We Saw Atlas Shrugged
We went to see the new movie, Atlas Shrugged, Friday evening at Chicago’s AMC theater at River North. It was a fascinating evening. This was the opening weekend of a very limited release.
The venue was very impressive. The theater itself had seating for 950 according to the placard on the wall. It was comfortably full; I’d say at least 700. The most interesting thing about the crowd was that it was at least 80% 30s-and-under; mostly couples and groups of couples. We actually felt like the “oldies” in the group!
The attendees had obviously read the book. There was lively discussion about its contents, about the movies adaptation of its story line and the general philosophy/approach of Rand overall. I would say that if this is the so-called “tea-party-crowd,” then the Tea Party is in pretty good shape.
The movie itself was a bit of a disappointment for me. The acting was ok, I didn’t get the “made for TV” feeling mentioned in some of the critical pans (remember the critics have to be “politically correct” in assessing this most unpolitically correct movie). The not-big-name-actors made it rather refreshing, as the “no-namers” held their own.
My less than satisfying feeling came mainly from the fact that it turns out this is a “Part 1” of what seems to be a planned 3-part effort. You don’t get very far into the book with this part and “who is John Galt” is never answered–the movie ends with the igniting of “Wyatt’s Torch” (a point of info for those who’ve ready the book). If the other two parts get made, this will be resolved but with low budget movies that have taken decades to get this far, that is not a sure thing. I’d have like to have had more resolution of the overall story of the book.
It is a movie well worth seeing. And a book well worth reading. I read the book in the ‘60s and had actually forgotten about it until hearing about the movie. I’m pleasantly surprised it is still being read—and from our observation of the crowd, studied and appreciated.
Which brings me to a point that needs to be made: In our current cultural clamor to reconstruct a society which once again will celebrate individual achievement and enlightened self-interest, we need to be informed about those to whom we give our ear.
Ayn Rand was the “mother” of the Objectivist movement. She (as well as this movement) was outspokenly atheistic and demonstratively anti-religion. Although she/they saw “religion” mainly in terms of Catholicism, she/they rejected out of hand the idea of faith and revelation as the basis for any epistemology (i.e, view of knowledge), code of ethics/values or view of reality. This needs to be understood clearly by those believers who seem to be enamored by her work. Her basic philosophy is anti-god-in-any-and-all-forms.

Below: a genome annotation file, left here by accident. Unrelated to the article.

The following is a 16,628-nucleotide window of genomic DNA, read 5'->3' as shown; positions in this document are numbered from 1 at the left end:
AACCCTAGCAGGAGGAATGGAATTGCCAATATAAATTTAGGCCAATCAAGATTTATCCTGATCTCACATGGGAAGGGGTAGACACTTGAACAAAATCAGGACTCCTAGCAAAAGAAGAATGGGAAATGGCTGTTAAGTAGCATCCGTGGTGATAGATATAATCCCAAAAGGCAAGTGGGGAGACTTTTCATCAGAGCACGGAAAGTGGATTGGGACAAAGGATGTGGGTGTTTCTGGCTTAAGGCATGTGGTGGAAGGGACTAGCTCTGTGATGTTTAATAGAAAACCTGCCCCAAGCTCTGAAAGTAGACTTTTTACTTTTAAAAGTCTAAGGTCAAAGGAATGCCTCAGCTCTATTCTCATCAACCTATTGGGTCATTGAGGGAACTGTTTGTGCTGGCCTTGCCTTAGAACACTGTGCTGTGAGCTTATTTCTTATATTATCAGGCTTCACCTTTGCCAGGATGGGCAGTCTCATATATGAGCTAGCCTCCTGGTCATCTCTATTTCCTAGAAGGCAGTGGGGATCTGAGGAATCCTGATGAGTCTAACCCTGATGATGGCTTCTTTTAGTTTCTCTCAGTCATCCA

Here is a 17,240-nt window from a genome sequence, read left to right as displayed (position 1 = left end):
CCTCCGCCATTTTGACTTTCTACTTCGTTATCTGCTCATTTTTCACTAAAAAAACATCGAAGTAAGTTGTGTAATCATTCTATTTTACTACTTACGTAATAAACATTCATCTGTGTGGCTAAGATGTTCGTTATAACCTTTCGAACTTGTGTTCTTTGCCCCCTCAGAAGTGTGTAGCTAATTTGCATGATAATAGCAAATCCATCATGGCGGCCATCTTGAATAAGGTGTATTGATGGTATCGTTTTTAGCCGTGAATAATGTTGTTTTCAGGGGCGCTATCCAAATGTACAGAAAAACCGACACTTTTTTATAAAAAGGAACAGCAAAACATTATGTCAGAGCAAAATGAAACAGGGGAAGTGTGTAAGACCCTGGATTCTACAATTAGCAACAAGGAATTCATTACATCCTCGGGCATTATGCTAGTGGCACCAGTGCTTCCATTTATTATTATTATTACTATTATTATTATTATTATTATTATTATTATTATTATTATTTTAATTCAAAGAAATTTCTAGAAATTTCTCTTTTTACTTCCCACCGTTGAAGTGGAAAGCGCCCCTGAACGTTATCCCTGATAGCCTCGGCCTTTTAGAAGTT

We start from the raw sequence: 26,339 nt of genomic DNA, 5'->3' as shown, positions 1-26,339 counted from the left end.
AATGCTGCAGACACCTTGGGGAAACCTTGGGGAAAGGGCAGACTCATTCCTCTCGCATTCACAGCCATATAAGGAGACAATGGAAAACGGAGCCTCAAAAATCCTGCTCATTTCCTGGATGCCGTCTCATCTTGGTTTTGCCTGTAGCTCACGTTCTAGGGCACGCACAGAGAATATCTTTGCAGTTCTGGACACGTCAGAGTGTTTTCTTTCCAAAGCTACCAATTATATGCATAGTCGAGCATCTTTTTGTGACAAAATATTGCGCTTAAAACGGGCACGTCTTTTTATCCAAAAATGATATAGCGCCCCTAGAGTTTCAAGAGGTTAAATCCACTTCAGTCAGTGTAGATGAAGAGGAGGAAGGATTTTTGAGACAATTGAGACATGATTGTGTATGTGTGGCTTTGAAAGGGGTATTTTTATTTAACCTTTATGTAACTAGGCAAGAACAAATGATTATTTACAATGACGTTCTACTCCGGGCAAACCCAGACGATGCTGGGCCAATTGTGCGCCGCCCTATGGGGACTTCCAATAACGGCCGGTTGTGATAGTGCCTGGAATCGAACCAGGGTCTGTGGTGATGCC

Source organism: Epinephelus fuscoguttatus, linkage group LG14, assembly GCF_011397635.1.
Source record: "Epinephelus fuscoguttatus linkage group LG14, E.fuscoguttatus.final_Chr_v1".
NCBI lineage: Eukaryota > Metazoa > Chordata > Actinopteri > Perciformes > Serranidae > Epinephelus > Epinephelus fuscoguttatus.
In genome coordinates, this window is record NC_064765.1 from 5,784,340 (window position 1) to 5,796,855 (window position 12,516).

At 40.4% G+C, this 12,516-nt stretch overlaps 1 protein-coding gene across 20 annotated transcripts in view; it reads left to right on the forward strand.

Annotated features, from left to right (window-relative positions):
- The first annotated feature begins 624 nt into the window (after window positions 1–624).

The Objectivist school bases its understanding of social and societal construct solely on human virtues, reason and intellect, while denouncing as impossibly irrelevant any idea of faith or God. To them the idea of “pride as a virtue” is paramount; the idea it may be a “sin” is scandalous.
For Rand and her followers, both then and now, the watchwords are not faith, God, service; but rather: reason, nature, happiness, man. The absolute, which must guide everything, is the principle of reason; every other idea must meet this test. It is in this approach–in this fundamental rejection of faith–that their philosophy lies. For them, faith is simply “belief in the absence of evidence.”
And it is the propagation of this philosophy that lies at the heart of this novel. When Rand first discussed the publishing of her work with Random House, she reports that she told them, “This work is an extreme, uncompromising defense of capitalism and free enterprise and presents a new philosophy…a new morality….A direct affront to Judeo-Christian values.”
Thus the book works from a premise of abandonment of God, the belief that we have a right to exist for ourselves, opposition to the concept of “sinful” man, the pursuit of happiness as a worthy and ultimate goal coupled with the need for a lack of compassion, charity and humility.
So, my friends, in your search for those to help buttress your economic/political/social model or an idealized Americana, be aware that the Rand model will broach no allowance for a deity, divine revelation or a sinful/in need of redemption man, nor the idea of self-sacrifice as a virtue. No. This is a totally sufficient man, with no need of a belief in an unknown and unknowable “other” and no goal beyond a worthy pride.
It is their view that because this world is of vital importance, the definitive motive of man’s action should be the pursuit of happiness. Because the individual, not a supernatural power, is the creator of wealth, a person should have the right to private property, the right to keep and use or trade his own product. And because man is basically good, they insist, there is no need to leash him; there is nothing to fear in setting free a rational animal.
Thus is the ideal of the author of Atlas Shrugged. It is an ideal doomed to fail. See Romans 1:19-25.